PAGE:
Fresh off the breakup of Uncle Tupelo, Tweedy's country roots are evident in this song's twang, but his wry humor and ear for melodies are already evident. I think this tune is utterly hilarious, largely due to Tweedy's laconic backcountry delivery and deadpan tone. The lyrics are simple and unpretentious, expressing Tweedy's anger at not being able to drive his own car around town. You can't get much more direct than "I don't like ridin' / on the passenger side". His voice sounds so young here. Funny how it would take him five albums to return to this straightforward lyrical approach.

Simple couplets like "you're gonna make me spill my beer/if you don't learn how to steer" drip with frustration and sarcasm. Tweedy sipping a brew in his seat while cursing whoever's at the wheel makes me chuckle, but the real punchline isn't until the very end: "I got a court date comin' this June/I'll be driving soon". All his anger at his designated driver is a projection of his anger at himself for losing his license (probably due to a DUI).

The bridge seems half-finished at first glance, but it provides a huge layer of depth to the song:

I coulda been the driver
I shoulda been the one
I coulda been your lover
But I hadn't

While Jeff appears to trail off, you slowly realize that the person in the driver's seat is romantically linked...possibly an ex-girlfriend, or "the one that got away". This makes his acid-tongued tone seem like a front for how he really feels - powerless, regretful, ashamed. But the character in the song would never admit that; he would just let the conversation die out, or change the topic (the next line is "can you take me to the store/and then the bank"). Even in a simple song like this, Tweedy tells us a story with some lyrical depth.


I'm A Wheel

SONG: I'm A Wheel
ALBUM: A Ghost Is Born

While most of A Ghost Is Born takes itself very seriously, this weird little rocker begs to be taken with a grain of salt. The lyrics are random, nonsensical, and don't seem to be "about" anything. Tweedy toys with rhymes like a tenth-grader in lines like "one, two, three, four, five, six, seven-eight-nine/ once in Germany someone said 'nein' ". I can't help but chuckle when I hear one of America's finest songwriters sing, clearly and with great emphasis, "Umm...". It reminds me of Pavement's carefully-crafted I-could-care-less slacker vibe. When he grunts "uh uh uh uh uh uh uh uh", I get the feeling he just ran out of words - but then, as if to prove it was an intentional choice, he repeats the line.

The tension of the music, felt in the chromatic riffs and screechy, raspy vocals, is reflected in the venomous lyrics of the chorus:

I'm a wheel
I'm a wheel
I'm gonna turn on you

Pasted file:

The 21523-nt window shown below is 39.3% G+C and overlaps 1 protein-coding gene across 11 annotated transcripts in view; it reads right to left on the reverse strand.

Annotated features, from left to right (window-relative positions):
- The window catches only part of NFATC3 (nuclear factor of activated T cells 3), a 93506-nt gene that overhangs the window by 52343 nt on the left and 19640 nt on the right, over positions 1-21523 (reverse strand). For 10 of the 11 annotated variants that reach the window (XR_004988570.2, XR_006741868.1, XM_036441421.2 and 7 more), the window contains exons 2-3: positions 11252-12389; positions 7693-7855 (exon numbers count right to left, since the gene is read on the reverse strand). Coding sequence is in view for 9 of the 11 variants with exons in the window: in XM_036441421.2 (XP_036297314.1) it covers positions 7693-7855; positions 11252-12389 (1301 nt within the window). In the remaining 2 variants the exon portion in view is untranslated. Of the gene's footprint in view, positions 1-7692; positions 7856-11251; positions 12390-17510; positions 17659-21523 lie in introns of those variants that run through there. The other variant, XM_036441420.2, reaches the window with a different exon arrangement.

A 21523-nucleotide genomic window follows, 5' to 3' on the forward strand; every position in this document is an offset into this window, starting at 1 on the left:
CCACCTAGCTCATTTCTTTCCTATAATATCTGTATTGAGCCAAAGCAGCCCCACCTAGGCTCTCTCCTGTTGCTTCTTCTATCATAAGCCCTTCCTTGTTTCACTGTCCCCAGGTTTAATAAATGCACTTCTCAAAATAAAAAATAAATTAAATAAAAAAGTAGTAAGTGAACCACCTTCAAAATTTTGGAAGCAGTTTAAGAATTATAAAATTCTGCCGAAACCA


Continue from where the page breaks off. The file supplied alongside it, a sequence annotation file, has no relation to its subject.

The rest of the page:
The song propels with a chugging intensity for about two and a half minutes before stomping to a close. Despite the tension and grit, it provides a nice upbeat break between the the mellower, more lyrically dense tunes "Company In My Back" and "Theologians".


How to Fight Loneliness

SONG: How to Fight Loneliness
ALBUM: Summerteeth

Lots of critics like to call Wilco the "American Radiohead". While that's certainly debatable, I do like to imagine the lyrics to this song written out like one of Thom Yorke's little half-poetic rants...

1. smile all the time
2. shine your teeth til meaningless
3. sharpen with lies

See? Anyways. This haunting minor-key tune evokes a mesmerising melancholy. Tweedy tells us that the best defense against loneliness is to "laugh at every joke" and "smile all the time", but he sings it with such a resigned weariness that you doubt he'll ever crack a genuine grin again in his life. How sad is that? The spooky tone carries on as the song fades through an outro of very Beatlesque backwards-Mellotron and hushed "doo doo doots" in harmony.

While it's full of bad advice, this song is a great, moody piece that sets the stage for the darkest, most twisted song on the record: "Via Chicago".

Hotel Arizona

SONG: Hotel Arizona
ALBUM: Being There
TRACK: disc 1, track 10

As best I can decipher, this odd little tune is an abstract expression of the weird feelings that can accompany nascent rock & roll fame. At this point in their career, Wilco was getting a rush of support and attention for their sophomore alum. But Jeff Tweedy - a private person, not an outsized celebrity - feels uncomfortable with the pressures of being a "frontman", and as for "the interview/ that's not something I'm gonna get used to". The hotels that make Tweedy & Co. "wanna feel like stars" are big fun, but the "rental cars/with tinted windows" put a layer of distance between the band and its audience. The song reflects the anxiety Tweedy feels as his audience grows larger - and the fear that as he becomes a "rock star", people won't really listen to him. "Hello," he moans, "can you hear me?"

The last two lines sum it all up:

- "I guess / all this history / is just a mystery to me": his new life is difficult to figure out, and...